Model Editor

Boxshot lets you edit the internals of embedded models by using the model editor. Embedded models are usually 3rd–party models you imported to the scene, but you can also convert any built–in object into embedded model by right–clicking it and selecting Tools → Convert to Embedded Model… from the context menu.

When the embedded model is selected, there is a Edit model button on the right:

Edit model button for embedded models in Boxshot

Click the Edit model button to open the model editor for the selected object:

Model editor panel in Boxshot

Here you can adjust parameters of the embedded model. On the left there is a model hierarchy. As a normal Boxshot scene, the embedded model can contain nodes and meshes. Each mesh is a geometric element with name and material. You can show and hide those elements using the hierarchy tree. The hidden elements are not shown in Boxshot scene, so this is a convenient way to hide something that you don’t want to see in a 3rd–party shape.

You can rename elements and their materials by double–clicking them in the scene tree, or by right–clicking them and using the context menu. You can also delete the elements you don’t need.

Everything you did can be reverted by pressing normal undo keyboard shortcut (Control–Z on Windows, Command–Z on Mac). Clicking the Cancel button at the bottom right corner cancels everything you did to the shape, reverting it to the initial state before the editor was started. Clicking OK confirms the current changes and applies them to the scene.

The panel on the right displays the command for the current editing mode. The editing mode is selected using the drop–down list at the top right corner of the window. There are four editing modes:

Below you can find more information about each mode.

Mesh Editing Mode

This mode lets you make changes to the meshes of the embedded model:

Mesh editing mode in the model editor

The buttons at the right panel are:

Overall, these tools are good for cleaning up a poorly–constructed third–party mesh: you can easily split it into parts and remove the un–needed elements.

UV Mapping Mode

The UV Mapping mode lets you apply the texture mapping if it is missing. Boxshot needs UV mapping in order to place artwork on the shapes, so if it essential to have it for all the shapes in the scene. It is usually the best to keep the original mapping of the model, but sometimes it is missing or broken and here the UV Mapping mode can help.

UV mapping mode in the model editor

Here we switched to the UV Mapping mode and the nut looks dark brown. Boxshot applies a special “UV–texture” to selected elements in this mode, so you can see the current mapping. As the object looks solid, this means it doesn’t have texture mapping at all. That’s where the UV Mapping mode helps.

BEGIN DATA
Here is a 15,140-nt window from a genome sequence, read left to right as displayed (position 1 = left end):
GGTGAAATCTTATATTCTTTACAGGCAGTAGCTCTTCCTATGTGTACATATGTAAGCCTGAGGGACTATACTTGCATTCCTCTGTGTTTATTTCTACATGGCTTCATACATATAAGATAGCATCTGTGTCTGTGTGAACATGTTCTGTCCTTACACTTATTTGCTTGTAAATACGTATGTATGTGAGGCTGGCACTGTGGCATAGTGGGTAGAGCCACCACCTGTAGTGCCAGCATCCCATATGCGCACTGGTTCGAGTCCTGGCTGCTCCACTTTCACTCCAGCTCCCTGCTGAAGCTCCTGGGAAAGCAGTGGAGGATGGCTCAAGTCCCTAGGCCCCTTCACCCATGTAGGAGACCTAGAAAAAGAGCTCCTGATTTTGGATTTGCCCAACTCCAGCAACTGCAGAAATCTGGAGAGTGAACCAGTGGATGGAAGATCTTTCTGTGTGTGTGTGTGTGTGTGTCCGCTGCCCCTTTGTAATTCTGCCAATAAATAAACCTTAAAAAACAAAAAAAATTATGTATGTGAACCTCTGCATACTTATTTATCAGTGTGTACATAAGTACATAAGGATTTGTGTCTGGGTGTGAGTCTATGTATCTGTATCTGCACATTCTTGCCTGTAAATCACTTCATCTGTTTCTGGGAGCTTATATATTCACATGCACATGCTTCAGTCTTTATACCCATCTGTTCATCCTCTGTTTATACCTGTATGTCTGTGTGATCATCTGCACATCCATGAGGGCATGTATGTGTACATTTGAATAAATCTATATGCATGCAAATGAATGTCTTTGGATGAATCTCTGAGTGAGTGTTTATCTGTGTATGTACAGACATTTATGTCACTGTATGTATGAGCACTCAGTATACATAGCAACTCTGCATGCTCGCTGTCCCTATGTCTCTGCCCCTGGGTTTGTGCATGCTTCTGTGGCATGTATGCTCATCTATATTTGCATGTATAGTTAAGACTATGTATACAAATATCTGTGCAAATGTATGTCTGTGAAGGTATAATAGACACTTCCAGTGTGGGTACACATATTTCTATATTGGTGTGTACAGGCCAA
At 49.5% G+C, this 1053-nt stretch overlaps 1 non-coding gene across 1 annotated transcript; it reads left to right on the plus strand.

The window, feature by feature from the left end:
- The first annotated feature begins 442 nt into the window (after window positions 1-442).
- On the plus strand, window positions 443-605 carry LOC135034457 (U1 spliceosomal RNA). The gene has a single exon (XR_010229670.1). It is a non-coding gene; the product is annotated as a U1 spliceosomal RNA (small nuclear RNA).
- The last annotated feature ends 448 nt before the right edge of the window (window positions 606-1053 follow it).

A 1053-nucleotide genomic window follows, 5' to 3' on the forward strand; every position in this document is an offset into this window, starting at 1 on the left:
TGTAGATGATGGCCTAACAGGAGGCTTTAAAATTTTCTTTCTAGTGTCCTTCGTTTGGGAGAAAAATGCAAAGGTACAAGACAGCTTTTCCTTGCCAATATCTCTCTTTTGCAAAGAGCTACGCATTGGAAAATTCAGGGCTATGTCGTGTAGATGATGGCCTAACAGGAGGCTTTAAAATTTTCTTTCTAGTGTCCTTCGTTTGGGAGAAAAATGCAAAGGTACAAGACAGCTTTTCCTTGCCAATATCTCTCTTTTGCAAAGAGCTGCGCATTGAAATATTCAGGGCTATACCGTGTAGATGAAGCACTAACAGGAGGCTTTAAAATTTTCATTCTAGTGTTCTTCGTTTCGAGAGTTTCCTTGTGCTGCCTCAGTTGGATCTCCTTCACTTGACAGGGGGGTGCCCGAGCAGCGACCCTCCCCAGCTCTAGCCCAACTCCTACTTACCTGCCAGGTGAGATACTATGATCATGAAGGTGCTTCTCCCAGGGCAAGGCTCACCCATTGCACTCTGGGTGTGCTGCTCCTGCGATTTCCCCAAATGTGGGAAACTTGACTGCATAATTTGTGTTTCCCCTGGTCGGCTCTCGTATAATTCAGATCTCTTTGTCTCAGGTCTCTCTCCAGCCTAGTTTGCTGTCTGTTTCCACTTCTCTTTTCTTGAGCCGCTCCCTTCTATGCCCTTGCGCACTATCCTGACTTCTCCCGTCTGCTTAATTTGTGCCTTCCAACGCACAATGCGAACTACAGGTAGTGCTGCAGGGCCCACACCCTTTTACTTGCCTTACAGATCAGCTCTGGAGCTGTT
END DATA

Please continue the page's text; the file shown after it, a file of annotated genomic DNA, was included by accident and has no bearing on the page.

See the right panel for the options you can use:

Leave all the options intact and click the Rebuild mapping button to generate a new texture mapping for the selected object:

Re-building UV mapping in the model editor

Now you can see the object has a nice texture applied, so the mapping is there and can be used by Boxshot.

Normals Mode

In normals editing mode Boxshot displays the normals of the selected element:

Normals editing mode in the model editor

This helps checking if the mesh is flipped or have wrong normals. The parameters on the right let you fix the problems, if any:

Faces Mode

In faces editing mode Boxshot highlights the wireframe of the currently selected element. This mode does not support multiple elements selected at once, so if two or more elements are selected, only one will show its wireframe.

Faces editing mode in the model editor

You can see the structure of the selected mesh and select its faces by clicking them. Clicking the face with Shift or Control/Command keys pressed will add the face to the selected list. This way you can select multiple faces at once. Clicking the face with Alt key removes the face from the selection.

Multiple faces selected in the model editor

You can extend the selection by defining the maximum angle between the faces to keep considering them similar and clicking the Highlight neighbours button. Boxshot will detect all the sibling faces that have a similar angle to the ones you selected and highlights them.

Highlighting similar faces in the model editor

Boxshot shows manually selected faces with light green and automatically highlighted faces with dark green. You can adjust the maximum angle and click the Highlight neighbours button again to adjust the selection.

Once done you can click the Extract selected button to cut the selected faces and make a new mesh with them.

Highlighting similar faces in the model editor

Here the two highlighted sides of the nut were moved to a separate mesh called “Mesh Cut”.

This tool is useful to cut a 3rd–party shape into pieces for further adjustment, hiding or applying the texture mapping.

Another handy scenario is splitting the double–sided mesh into front and back ones. Select the face on one side of the double–sided mesh, set the Max angle to 90° or something similar depending on the mesh, then click Highlight neighbours. Boxshot will select the whole front side of the mesh, leaving the back side unselected. Adjust the Max angle parameter if it selects too much or doesn’t select the whole front mesh. Once done you can click Extract selected and get front and back meshes separated. You can then hide or delete the unneeded one, or apply a different material or mapping to them, depending on your needs.

More Tutorials